Latecomer Lance is Firefighter of the Year
Lance Haynes got a baptism of fire as he helped battle one of the largest blazes in recent times only months into the job.
Now he is the 2018 Firefighter of the Year, only two years after he and colleagues tackled the major fire that destroyed a building on Front Street in 2016, although firefighters managed to stop the blaze from spreading to nearby buildings.
Mr Haynes said: “It is an honour. Being recognised by my peers is something I take seriously. It’s good that people recognise the hard work that I do daily.” He added: “It’s a very humbling experience as well.”
Mr Haynes was speaking after he was presented with the annual William Glasford award, named after a former firefighter who died in 1997, at a ceremony last week.
The winner is chosen based on performance, attendance and the standard maintained on the job over the year.
Mr Haynes, who joined the service in August 2015, admitted the honour came as a surprise.
He said: “It was not my intention to be awarded. I believe in doing my best.”
His first building fire was the Onion Jack’s blaze, which spread throughout the building and caused smoke and heat damage to nearby premises.
He and his crew worked for hours to contain the fire.
Mr Haynes said: “That really opened my eyes as to how serious fires can actually be.”
The 40-year-old from Pembroke added: “It does not matter if it is washing the truck or cleaning the station, I just give my all.”
He said the award was a spur to keep doing his best.
Mr Haynes added: “I will use this to motivate me to continue to work hard.”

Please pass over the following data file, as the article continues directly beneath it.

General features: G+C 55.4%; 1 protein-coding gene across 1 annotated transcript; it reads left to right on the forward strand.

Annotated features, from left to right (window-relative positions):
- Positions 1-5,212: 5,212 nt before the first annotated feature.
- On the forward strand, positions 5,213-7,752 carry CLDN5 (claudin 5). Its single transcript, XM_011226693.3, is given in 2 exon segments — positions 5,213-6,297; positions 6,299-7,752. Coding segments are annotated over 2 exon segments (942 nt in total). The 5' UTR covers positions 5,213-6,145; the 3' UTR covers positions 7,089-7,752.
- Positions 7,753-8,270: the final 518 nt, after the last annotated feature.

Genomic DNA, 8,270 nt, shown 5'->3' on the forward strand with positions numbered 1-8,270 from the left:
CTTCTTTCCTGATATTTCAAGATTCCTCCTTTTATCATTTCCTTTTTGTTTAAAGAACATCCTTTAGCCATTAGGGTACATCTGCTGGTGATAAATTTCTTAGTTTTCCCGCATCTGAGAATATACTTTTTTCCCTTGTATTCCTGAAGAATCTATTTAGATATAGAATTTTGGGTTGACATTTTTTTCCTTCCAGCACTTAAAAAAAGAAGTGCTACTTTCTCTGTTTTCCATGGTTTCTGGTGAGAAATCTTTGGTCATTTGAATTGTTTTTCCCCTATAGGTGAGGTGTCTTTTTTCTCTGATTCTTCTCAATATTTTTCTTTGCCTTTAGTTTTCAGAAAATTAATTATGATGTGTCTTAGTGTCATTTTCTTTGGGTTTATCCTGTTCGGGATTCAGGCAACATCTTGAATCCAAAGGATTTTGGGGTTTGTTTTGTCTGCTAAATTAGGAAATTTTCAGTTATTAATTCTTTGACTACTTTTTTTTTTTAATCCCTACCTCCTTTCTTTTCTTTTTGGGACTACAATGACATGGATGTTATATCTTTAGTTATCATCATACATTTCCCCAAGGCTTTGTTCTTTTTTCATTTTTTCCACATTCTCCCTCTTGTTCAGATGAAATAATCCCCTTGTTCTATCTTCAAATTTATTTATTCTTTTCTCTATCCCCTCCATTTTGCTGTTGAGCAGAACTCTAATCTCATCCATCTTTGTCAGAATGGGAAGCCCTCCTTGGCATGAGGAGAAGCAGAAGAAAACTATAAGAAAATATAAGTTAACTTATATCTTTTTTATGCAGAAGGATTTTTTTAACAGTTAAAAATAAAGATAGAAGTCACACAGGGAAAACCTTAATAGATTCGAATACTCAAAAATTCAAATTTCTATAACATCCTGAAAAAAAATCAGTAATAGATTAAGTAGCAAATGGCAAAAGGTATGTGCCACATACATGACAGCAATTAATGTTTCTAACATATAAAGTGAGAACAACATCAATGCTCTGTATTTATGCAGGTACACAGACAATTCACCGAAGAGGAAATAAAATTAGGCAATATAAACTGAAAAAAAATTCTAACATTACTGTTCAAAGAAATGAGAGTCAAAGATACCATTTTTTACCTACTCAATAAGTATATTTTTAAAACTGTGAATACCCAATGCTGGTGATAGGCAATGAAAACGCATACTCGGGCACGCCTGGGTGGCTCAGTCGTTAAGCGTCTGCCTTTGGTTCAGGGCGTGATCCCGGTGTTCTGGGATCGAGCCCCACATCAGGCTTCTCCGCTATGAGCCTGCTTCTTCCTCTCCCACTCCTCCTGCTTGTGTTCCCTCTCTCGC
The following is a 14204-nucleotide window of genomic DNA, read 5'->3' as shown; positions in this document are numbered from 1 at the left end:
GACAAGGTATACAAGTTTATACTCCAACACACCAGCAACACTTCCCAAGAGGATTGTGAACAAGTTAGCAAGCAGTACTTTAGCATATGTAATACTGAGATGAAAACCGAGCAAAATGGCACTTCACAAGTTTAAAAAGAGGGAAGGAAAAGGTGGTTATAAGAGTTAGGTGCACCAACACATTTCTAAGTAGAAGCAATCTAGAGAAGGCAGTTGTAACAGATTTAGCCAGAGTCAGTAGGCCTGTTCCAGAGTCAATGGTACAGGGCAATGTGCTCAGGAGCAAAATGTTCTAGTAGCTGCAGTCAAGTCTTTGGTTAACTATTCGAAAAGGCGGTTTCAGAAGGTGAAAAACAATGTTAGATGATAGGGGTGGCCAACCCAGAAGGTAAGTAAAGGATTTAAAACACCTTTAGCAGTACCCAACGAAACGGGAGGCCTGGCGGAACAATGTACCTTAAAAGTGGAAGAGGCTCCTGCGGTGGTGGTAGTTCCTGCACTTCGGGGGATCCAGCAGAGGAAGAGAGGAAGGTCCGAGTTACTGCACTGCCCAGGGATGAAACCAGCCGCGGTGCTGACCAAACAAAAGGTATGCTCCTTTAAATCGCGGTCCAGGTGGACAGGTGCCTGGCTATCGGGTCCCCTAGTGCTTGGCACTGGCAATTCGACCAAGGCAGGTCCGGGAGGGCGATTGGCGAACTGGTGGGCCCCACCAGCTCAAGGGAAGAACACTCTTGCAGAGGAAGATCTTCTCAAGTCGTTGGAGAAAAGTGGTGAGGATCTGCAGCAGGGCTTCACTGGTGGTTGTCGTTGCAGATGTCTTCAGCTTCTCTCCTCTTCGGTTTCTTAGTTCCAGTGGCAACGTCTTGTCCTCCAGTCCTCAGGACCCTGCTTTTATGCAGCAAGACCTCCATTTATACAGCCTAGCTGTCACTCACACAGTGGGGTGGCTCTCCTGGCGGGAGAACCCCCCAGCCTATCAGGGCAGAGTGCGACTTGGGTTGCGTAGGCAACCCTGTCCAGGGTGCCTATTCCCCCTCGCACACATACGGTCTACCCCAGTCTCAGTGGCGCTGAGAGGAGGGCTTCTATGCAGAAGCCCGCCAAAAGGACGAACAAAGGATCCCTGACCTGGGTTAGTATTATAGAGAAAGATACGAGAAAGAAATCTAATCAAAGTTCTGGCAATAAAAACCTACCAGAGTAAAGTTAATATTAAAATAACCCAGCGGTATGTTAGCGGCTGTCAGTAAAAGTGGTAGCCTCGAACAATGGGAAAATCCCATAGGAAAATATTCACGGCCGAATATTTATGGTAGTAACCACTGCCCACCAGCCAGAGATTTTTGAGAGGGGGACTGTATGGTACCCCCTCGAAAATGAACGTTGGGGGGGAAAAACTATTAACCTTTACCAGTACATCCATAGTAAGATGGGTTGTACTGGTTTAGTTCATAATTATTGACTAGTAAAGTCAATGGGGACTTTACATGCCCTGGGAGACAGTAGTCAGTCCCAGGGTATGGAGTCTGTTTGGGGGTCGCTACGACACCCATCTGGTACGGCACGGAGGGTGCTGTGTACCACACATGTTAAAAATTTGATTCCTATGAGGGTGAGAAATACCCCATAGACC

Mr Haynes, who works in the airport operation department, said a good firefighter had a willingness to learn and knew the job.
The father of two added that his appetite for learning helped him to do his job effectively, even though he only has three years of service.
Mr Haynes said: “You need to know your job. You need to take time to learn your job and make sure you are effective at what you do.
“Each day you come to work, you try to learn something new whether you have 20 years in the service or two years.”
His thirst for knowledge has helped him complete several courses, including the promotion exams for sergeant.
However, Mr Haynes said he did not study for promotion, but to help him be a better firefighter.
He added: “I grab whatever knowledge is there. If my services are needed further on, then I am available.”
Mr Haynes — a relative latecomer to the fire service — said community spirit was also vital to the job.
He had worked as part of the student management team at CedarBridge Academy in Prospect for years, but a desire to help the public motivated him to join the fire service. Starting a family also helped spark the decision.
He said: “I wanted to set a tone for my children.”
The driver and equipment operator also remembered his first emergency call.
He said: “I was always anticipating that first call. Just seeing that on the pager I was in shock.”
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